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fecutions of wicked men, to which the faints are often fubject, shall not reft, always continue and abide, upon the lot, not the back, as Dr. Whitby cites the words, of the righteous, meaning either their persons or their goods, left the righteous, who are made fo by the righteousness of Chrift, put forth their hands unto iniquity, h. e. left, through the oppreffions of wicked men, the inftigation of Satan and their own hearts, they should be moved to that which would difhonour God, bring a reproach on his ways, and wound their own fouls; all which they may do, and yet not cease to be faints, true believers, truly good men; as the inftances of David, Peter, and others, fully make appear. The righteous may put forth their hands unto iniquity, and fall into great fins, and yet not totally fall away, or fo fall as to be loft and perish; total apoflacy is not intended by putting forth their hands unto iniquity.

III. 'Tis ftranger ftill, that the care of God to prevent the righteous putting forth their hands unto iniquity, fhould be improved into an argument against their perfeverance, and in favour of their apoftacy. It will be readily allow'd, that what God is thus careful to prevent, even fuppofe a total apoftacy was meant, might poffibly befal the righteous, fhould they be left to

them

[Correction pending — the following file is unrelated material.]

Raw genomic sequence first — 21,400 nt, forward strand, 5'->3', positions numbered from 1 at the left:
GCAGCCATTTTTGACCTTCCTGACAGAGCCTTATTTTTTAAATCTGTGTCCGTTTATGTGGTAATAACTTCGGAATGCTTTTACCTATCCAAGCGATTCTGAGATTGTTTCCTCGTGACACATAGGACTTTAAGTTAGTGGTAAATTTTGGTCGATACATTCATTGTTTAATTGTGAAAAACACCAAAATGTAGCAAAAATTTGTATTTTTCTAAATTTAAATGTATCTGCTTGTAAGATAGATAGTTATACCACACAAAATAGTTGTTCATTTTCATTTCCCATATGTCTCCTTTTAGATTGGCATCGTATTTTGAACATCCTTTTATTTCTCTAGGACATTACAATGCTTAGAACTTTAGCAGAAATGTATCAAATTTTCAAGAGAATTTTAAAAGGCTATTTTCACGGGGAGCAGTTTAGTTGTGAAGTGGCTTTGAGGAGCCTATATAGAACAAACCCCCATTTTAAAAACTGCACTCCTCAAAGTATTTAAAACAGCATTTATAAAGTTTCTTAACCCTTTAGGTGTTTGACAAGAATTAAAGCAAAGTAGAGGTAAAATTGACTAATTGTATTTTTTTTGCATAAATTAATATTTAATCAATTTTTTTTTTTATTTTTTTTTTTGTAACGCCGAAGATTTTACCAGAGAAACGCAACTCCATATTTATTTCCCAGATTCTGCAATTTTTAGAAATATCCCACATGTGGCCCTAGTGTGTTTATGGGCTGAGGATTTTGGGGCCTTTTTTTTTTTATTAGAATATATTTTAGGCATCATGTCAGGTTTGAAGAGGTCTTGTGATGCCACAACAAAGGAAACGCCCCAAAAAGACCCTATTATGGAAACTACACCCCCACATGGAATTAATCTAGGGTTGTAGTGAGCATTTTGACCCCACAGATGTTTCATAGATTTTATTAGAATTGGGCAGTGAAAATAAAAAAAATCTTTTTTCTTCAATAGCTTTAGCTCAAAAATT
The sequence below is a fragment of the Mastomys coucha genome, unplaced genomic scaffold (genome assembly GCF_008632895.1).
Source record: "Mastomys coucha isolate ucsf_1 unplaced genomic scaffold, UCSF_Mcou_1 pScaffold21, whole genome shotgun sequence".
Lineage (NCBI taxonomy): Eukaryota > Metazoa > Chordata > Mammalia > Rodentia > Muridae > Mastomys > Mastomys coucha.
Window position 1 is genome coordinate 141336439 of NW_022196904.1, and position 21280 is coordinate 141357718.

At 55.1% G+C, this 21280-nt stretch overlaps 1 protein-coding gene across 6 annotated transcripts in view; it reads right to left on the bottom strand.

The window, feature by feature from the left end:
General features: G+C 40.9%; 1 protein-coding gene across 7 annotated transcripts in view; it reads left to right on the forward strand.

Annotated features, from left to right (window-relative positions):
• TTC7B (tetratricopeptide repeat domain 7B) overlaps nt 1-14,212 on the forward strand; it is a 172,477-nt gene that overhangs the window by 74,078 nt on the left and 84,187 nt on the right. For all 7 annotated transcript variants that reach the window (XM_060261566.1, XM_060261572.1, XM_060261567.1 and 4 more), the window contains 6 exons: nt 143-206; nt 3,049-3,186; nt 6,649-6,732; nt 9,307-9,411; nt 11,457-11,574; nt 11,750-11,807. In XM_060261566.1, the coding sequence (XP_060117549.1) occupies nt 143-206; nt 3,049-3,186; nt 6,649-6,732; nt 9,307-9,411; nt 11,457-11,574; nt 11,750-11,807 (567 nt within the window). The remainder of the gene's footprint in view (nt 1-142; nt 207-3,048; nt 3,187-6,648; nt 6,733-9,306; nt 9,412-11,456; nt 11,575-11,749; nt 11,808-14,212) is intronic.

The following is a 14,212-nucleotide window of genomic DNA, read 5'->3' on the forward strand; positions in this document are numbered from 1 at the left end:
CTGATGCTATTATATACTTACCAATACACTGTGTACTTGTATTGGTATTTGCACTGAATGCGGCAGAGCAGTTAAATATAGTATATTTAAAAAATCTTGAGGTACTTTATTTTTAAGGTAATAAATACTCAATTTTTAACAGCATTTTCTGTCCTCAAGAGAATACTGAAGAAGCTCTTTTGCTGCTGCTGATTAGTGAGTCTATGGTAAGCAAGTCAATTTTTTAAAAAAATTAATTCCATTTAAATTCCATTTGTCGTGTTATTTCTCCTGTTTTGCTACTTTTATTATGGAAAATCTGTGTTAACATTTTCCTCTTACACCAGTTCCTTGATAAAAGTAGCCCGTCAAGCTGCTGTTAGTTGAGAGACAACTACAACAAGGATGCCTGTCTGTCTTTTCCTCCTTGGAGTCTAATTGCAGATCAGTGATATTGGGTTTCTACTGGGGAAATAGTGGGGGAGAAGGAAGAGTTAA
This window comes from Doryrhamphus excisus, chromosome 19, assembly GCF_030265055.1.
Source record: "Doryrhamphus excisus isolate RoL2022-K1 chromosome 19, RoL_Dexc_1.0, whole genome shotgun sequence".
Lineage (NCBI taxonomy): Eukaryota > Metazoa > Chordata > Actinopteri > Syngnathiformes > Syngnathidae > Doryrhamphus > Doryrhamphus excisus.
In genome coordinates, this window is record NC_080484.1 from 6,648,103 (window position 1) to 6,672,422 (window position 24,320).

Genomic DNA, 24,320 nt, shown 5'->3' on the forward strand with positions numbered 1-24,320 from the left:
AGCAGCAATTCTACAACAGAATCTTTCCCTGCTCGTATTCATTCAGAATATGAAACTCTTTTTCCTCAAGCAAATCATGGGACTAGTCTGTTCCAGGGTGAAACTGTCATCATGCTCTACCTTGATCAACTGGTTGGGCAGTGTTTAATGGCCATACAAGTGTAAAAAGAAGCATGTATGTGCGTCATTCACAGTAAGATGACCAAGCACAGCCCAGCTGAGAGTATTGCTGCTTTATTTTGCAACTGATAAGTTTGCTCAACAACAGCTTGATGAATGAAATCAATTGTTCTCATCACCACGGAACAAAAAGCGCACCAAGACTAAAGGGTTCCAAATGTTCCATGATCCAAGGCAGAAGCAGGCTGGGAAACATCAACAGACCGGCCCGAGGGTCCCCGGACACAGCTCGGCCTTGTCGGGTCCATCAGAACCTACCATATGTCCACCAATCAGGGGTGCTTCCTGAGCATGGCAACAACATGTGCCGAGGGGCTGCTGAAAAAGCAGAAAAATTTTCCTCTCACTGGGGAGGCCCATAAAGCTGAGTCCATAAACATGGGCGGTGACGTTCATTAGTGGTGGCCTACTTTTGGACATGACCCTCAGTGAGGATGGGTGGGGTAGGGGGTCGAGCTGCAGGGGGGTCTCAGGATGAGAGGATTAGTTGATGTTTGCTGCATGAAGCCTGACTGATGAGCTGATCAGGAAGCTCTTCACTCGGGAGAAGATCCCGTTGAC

THE

NUMB. IX. Pfal. cxlv. 9.

The Lord is good to all; and bis tender mercies are over all his works.

TH

HE doctrines of election and reprobation, and of particular redemption, are represented as contrary to the general mercy and goodness of God expressed in this passage: With a view to these doctrines 'tis afk'd by one writer, "Why is it faid, that bis tender mercies are over all bis works, if they are so restrained from his most noble creatures? and it is obferved by another, "That it should not be faid, His tender mercies are over all his works; but his cruelties are over all his works". To which I reply,

C

I. That the faid doctrines do not reftrain the tender mercies of God in a providential way, of which this text only fpeaks, as will be shewn hereafter, from any of his creatures; no, not even from the non-elect, or those who have no fhare in the fpecial grace and favour of God, and who are not eventually faved; though these should not be reckon'd God's most noble creatures; for fure

b Whitby, p. 159.

f Curcellaei Relig. Chrift. Instit. 1. 6. c.6. §. 8. p. 370. Whitby, p. 1592 177.

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ed by God upon any of his creatures; but of his providential goodness, which extends to them all, even to the brutal world, to all irrational as well as rational creatures, as appears from ver. 15, 16. compared with Pfal. cxlvii. 8, 9. who have no concern in election and redemption; fo that if these words should be fo understood, as to relate to the bleffings of fpiritual and eternal falvation, they would prove too much, more than our opponents defire; namely, that thefe bleffings are provided for, and extend unto irrational creatures, yea, even to all the works of God, of every kind and fort. Therefore,

IV. The faid doctrines are not at all repugnant to thefe univerfal expreffions of God's goodnefs and mercy, fince the nonelect, or fuch who have no faving benefit by the death of Chrift, have a share in the providential goodness and tender mercies of God; who makes his fun to rife on the evil and on the good, and fendeth rain on the juft and on the unjust, and is kind to the unthankful and to the evil: Nay, oftentimes the worft of men have the greatest share of the good things of this world; their eyes ftand out with fatness, and they have more than heart could wish; their temporal mercies are oftentimes larger than those that the dear

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